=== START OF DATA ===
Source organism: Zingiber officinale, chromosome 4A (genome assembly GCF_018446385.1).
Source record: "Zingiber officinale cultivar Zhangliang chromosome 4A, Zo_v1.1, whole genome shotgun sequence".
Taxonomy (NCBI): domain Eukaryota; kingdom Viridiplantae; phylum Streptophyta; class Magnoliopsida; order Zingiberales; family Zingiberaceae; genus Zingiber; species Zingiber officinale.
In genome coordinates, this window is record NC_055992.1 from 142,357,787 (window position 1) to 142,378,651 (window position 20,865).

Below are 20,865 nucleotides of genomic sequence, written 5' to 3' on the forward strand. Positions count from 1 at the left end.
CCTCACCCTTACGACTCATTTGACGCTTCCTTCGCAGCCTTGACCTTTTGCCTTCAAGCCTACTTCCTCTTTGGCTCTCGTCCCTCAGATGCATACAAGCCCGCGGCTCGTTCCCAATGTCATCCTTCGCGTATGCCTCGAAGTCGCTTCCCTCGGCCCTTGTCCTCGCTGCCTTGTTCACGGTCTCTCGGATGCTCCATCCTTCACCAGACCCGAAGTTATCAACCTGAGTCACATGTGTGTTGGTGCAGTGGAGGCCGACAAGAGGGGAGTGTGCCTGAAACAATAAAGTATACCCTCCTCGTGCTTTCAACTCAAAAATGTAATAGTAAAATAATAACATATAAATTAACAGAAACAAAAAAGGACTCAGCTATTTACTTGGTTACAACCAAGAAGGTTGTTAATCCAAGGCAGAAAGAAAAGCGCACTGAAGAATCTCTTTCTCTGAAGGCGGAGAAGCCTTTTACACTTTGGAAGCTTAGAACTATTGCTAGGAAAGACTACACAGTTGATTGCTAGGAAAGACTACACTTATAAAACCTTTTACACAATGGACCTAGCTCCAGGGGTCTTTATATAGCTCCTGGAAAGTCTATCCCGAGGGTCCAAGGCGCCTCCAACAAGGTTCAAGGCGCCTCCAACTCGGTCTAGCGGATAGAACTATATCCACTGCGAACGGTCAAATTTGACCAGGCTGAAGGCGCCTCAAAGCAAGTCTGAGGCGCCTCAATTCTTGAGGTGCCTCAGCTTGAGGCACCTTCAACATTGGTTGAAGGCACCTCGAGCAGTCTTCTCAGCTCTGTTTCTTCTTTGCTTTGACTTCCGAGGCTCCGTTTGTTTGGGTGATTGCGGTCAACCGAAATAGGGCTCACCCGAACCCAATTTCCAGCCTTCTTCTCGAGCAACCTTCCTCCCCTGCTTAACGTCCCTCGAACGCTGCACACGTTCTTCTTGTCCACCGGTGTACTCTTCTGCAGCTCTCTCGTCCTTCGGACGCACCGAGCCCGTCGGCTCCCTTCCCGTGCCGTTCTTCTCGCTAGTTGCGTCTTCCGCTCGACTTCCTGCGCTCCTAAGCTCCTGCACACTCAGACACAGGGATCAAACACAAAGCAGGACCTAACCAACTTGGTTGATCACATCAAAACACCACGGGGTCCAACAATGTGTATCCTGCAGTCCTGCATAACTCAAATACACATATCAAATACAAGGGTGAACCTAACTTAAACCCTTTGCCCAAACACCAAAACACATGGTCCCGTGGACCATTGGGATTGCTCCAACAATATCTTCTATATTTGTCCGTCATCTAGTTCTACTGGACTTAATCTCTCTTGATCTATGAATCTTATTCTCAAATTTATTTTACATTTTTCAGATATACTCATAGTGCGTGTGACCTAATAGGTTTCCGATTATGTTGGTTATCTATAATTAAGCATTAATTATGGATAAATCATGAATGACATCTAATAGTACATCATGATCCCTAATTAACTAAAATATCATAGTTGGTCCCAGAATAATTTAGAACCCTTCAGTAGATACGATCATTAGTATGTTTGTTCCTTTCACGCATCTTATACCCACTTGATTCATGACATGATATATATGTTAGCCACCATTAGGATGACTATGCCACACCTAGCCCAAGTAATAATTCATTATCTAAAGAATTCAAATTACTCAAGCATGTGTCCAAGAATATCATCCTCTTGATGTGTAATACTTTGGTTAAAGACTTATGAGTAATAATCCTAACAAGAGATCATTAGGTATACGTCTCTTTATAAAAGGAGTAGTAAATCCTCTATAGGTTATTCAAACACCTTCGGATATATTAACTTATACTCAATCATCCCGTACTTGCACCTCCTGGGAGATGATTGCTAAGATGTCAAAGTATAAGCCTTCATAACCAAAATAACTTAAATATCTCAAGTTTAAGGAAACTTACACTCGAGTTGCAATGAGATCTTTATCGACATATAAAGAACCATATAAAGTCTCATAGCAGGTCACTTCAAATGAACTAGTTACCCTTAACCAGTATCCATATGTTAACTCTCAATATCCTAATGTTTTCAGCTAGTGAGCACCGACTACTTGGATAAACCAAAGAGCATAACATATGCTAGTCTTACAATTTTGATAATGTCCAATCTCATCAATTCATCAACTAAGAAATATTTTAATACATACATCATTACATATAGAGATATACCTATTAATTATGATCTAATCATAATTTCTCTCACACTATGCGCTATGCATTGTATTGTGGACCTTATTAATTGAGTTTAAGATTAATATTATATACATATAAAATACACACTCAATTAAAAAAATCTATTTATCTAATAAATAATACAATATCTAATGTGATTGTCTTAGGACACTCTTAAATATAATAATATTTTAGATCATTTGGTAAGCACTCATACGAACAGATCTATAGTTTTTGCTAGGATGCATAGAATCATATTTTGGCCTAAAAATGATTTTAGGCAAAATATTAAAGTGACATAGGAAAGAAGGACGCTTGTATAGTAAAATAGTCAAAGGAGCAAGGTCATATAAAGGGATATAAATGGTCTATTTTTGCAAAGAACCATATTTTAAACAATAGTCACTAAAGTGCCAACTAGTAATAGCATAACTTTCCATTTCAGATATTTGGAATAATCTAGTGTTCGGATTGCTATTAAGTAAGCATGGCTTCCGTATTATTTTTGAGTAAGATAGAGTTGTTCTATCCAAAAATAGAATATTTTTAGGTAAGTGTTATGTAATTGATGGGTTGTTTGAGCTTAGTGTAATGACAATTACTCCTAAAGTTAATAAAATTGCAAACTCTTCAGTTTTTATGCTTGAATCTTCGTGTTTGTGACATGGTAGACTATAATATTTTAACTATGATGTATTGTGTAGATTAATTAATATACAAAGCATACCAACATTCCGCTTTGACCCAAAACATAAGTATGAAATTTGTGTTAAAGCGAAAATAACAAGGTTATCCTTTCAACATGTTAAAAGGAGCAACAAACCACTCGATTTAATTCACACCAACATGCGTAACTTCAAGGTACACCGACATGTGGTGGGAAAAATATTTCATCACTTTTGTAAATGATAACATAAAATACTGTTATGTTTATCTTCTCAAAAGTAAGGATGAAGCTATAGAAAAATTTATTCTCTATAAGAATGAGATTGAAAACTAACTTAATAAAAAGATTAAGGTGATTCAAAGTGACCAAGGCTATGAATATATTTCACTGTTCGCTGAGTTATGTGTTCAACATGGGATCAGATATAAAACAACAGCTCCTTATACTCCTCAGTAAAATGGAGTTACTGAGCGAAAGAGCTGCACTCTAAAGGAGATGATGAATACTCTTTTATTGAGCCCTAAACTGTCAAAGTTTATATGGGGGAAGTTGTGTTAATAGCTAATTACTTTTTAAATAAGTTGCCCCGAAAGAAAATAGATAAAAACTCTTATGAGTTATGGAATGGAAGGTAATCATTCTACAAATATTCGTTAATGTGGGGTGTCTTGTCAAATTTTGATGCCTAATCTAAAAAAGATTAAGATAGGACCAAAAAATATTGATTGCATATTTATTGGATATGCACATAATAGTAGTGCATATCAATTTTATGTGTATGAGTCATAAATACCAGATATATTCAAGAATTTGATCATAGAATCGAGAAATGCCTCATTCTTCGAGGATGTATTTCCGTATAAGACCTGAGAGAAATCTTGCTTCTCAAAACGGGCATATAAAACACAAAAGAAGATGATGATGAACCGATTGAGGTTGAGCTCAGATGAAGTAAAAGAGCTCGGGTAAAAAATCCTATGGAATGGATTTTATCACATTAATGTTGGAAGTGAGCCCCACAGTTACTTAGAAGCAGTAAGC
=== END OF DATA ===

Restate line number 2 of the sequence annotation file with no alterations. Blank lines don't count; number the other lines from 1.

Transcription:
Source record: "Zingiber officinale cultivar Zhangliang chromosome 4A, Zo_v1.1, whole genome shotgun sequence".